Differences Between Japanese and Western Market Research |An Interview with a Japanese Researcher with Experience Overseas (2)

In this series of posts from the front line of global market research, we would like to discuss how market research methodology differs from within Japan and overseas, including the latest overseas market research methods, and information to make global market research more familiar to our readers.

In the previous issue, we talked with Mr. Kawaguchi about his background and overseas research experience, and in the second part of this series, we would like to hear more about background and differences between Japanese and Western market research.

For those that missed it, please click here to read the previous article: Market Research in the US and Europe is a Science!

This time around, we would like to talk about market research. Are there any major differences in the work of research firms in Europe, the U.S., and Japan?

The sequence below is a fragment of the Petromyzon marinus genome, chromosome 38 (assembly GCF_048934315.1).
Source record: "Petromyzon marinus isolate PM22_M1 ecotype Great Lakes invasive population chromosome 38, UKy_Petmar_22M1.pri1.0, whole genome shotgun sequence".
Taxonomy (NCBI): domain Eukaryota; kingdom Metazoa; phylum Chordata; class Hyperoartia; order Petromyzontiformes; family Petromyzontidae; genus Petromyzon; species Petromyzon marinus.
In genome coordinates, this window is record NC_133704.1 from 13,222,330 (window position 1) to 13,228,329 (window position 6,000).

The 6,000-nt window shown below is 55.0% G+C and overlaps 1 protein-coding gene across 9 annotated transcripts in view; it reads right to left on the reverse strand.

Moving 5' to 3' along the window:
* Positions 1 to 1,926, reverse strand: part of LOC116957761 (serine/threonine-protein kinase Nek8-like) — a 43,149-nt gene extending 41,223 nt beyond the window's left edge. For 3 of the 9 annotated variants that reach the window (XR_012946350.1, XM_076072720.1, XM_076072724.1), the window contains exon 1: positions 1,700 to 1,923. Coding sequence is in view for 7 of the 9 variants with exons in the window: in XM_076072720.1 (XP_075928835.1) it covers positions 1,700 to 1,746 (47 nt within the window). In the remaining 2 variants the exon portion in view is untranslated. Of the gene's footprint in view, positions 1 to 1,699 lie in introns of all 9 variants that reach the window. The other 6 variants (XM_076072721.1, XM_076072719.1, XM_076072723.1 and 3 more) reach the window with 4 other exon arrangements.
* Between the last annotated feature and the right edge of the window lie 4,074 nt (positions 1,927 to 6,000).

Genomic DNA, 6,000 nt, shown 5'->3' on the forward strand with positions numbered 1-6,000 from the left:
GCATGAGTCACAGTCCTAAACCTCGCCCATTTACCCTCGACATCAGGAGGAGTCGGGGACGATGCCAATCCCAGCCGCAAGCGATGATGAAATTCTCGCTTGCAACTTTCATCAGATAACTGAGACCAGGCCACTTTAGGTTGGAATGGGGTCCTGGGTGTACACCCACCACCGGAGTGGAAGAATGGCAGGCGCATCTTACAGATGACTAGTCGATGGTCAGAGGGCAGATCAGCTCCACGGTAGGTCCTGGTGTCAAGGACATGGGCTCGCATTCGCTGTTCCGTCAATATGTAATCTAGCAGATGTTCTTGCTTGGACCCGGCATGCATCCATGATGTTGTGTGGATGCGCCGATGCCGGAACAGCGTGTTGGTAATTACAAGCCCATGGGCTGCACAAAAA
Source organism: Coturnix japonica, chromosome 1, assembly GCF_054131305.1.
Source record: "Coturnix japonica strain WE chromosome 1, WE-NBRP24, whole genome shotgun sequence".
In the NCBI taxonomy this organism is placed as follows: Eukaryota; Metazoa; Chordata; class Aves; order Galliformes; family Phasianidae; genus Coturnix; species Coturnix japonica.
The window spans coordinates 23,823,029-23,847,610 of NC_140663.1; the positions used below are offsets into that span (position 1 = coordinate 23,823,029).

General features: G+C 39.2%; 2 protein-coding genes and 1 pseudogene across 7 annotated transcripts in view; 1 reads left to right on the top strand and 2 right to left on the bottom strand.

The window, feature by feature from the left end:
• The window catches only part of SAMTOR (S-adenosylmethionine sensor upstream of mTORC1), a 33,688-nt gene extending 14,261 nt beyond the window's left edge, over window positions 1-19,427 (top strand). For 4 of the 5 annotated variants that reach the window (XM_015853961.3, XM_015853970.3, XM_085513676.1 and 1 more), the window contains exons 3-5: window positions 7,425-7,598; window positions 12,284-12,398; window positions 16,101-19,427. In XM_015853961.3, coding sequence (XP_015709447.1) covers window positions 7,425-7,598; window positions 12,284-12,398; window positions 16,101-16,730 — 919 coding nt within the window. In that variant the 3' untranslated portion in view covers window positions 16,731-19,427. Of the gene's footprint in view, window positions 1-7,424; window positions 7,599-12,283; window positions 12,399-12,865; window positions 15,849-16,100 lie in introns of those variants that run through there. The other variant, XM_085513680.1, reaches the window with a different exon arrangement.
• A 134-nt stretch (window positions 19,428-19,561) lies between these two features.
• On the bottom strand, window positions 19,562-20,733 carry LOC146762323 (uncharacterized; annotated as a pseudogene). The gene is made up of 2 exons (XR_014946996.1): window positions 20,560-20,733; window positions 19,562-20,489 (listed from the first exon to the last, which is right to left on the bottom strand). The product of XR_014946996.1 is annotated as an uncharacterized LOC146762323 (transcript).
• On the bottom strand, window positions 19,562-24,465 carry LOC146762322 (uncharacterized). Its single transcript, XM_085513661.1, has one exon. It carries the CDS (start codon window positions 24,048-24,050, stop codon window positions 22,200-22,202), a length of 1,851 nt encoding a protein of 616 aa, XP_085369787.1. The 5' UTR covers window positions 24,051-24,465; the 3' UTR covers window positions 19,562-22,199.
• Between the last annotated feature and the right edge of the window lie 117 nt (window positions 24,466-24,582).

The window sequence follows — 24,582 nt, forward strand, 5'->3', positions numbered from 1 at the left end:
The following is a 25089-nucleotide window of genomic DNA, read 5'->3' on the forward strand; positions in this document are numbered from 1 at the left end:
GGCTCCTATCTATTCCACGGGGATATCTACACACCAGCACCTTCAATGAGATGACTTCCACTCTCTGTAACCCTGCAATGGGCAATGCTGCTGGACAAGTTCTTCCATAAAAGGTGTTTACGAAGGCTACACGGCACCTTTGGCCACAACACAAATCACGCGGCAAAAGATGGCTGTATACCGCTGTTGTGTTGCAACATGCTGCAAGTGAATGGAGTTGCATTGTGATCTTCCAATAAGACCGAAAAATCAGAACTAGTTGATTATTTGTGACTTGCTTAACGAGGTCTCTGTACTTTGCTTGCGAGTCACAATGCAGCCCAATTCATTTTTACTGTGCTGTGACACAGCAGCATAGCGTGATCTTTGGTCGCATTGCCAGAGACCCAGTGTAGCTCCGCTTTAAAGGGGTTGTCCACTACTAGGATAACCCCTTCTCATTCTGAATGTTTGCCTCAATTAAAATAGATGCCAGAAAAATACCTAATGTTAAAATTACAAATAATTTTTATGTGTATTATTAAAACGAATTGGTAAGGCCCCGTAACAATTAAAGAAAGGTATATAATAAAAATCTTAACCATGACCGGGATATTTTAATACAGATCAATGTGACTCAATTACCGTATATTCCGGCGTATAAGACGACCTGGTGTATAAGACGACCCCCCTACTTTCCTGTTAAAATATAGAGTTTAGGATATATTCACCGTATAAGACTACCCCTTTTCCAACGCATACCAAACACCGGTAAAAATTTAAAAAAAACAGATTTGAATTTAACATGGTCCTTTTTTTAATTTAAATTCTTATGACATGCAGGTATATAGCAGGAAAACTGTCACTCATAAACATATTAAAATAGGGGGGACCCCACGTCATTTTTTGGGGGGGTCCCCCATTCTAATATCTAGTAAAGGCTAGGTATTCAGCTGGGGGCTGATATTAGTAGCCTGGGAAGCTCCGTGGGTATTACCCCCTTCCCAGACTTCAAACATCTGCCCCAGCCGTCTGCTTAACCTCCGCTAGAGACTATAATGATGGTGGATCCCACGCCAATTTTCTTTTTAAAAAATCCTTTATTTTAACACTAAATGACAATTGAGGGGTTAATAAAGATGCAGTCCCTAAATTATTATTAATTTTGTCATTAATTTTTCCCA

Most of the work done by Japanese market research companies consists of collecting and tabulating data–something that, in the U.S. or Europe, people would hardly call a market research firm. Western market research companies develop their own survey models, have normative (reference) values to evaluate the survey results, and report such results using their own analysis models. Rather than saying, “lets do a survey together,” market research companies overseas might approach clients by saying “Why don’t you utilize our survey models?” In addition, such companies have a consulting-like ability to solve their client’s problems, starting with the design and planning of the survey, to listening to the client’s issues and proposing the best kind of questionnaire. Furthermore, in order to make full use of the market research company’s professionals, a research specialist will often be the point of contact on the client side. These specialists will determine whether the model proposed by the market research company will work for their firm. Finally, these specialists might be used by internal departments needing surveys to help search for an appropriate market research company.